As a crew I found the Norwegians funnier and less cranky than the Americans in the first film – maybe as they’re used to long winters? They seem to be split (pre assimilation!) into cuddly bearded types with terrible teeth, and clean shaven, smooth blonds with teeth that are worryingly perfect. There are also Brits and Americans – including helicopter pilot Carter (Joel Egerton), who has an interesting is he/isn’t he role, and who is often a sensible block to Halvorson’s agenda.
The ironic mimicking of scenes from the first film is great fun: at one point they’re all standing outside in a circle, faces just visible under woolly polonecks and fur trimmed jackets, discussing infection and a possible blood serum test to identify humans and non humans. Oh yes and there’s a terrible storm coming and the radios are down.
Again, the rising sense of mistrust and eventual paranoia is clear – but this time there is further division as some of the team speak in Norwegian, precisely to prevent the others from understanding what’s being said. Splits are effectively being engineered by the still human humans who may have their own agenda.
Carpenter gave us some brilliantly effective and disgusting set-piece transformations in The 1982 Thing. In this they are actually stepped up a gear but are still clearly from the same organism. The creation and eventual form of The two-faced Thing (which is eventually found outside in the snow by the Americans in the first film) is probably one of the most disgusting things I’ve ever seen, and I have small children. The music also mimics that from the 1982 film, and it actually works better here. In the original there were times when the music felt a bit too pretentious and doom-laden whereas here – probably because the film is less tense – the music is more effective.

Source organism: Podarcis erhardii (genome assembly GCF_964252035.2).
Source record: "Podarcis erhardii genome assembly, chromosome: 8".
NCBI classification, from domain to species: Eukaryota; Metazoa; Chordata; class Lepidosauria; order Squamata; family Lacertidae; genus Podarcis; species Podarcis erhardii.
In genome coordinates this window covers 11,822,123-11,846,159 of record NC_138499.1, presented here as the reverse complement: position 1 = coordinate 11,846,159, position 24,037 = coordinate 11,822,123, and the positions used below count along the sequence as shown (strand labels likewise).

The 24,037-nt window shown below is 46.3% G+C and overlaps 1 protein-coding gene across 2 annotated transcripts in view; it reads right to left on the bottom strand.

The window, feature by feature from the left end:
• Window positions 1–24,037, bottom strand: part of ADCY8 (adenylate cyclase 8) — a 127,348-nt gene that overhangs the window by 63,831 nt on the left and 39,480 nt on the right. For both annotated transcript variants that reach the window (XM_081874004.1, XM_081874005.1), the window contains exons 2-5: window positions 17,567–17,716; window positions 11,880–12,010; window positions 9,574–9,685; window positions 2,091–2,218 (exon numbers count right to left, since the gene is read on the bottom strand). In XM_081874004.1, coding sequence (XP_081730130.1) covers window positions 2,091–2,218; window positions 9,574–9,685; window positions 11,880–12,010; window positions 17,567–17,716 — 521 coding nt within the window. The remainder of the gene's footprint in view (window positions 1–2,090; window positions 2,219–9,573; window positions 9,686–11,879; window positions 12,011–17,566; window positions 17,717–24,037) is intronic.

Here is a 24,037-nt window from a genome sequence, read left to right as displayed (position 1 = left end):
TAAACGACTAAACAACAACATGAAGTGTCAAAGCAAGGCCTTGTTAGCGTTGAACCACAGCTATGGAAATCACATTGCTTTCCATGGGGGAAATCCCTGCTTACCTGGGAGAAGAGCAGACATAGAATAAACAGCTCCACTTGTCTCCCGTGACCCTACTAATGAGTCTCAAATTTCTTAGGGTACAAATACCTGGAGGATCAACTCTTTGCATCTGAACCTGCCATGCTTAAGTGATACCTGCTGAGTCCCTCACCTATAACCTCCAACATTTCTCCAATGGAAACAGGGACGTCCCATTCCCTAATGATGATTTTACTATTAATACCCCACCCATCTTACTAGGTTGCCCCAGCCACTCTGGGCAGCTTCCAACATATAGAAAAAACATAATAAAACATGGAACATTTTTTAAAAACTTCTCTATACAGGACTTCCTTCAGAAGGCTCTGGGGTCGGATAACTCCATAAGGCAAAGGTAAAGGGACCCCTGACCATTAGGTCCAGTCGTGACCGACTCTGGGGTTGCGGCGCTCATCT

And that’s the main failing here; it isn’t quite as tension-filled as the first one. Partly because any fans of the first film (yes, all 7 billion of you) know the ending because it’s the start of The 1982 Thing – but partly because the scale is different. There is more action outside here (the spaceship, attempted escapes) where the vistas are clear and open. It creates some space around the prequel so it doesn’t seem like a remake of the first, but it also means there isn’t as much of a sense of foreboding or growing menace. Additionally Dr Sander Halvorson is meant to be the bad guy, and usually in these films such a character is an unwelcome distraction for the protagonists, forcing them to fight on two fronts – but he isn’t really fleshed out here so his sociopathic nature (he is like a cross between David the android in Prometheus and Burke, the double crossing Weyland-Yutani employee in Aliens) is rather wasted.
The 2011 Thing follows a standard horror format (I knew full well that one of my favourite early moments, when a slightly pissed, cuddly Norwegian shatters Halvorson’s portentous pomposity by shouting out “WE FOUND A FUCKING ALIEN!”, would turn out to be hubris to the power of infinity) but it is still quite effective. Despite the lack of pure tension, the relentlessness of the gore combined with the geographical isolation and the divided crew left me feeling quite battered by the end.
Unfortunately it simply isn’t as multi-layered a piece of film-making as The 1982 Thing – and as we already know the ending, it doesn’t have enough originality to make the journey to that point exciting enough.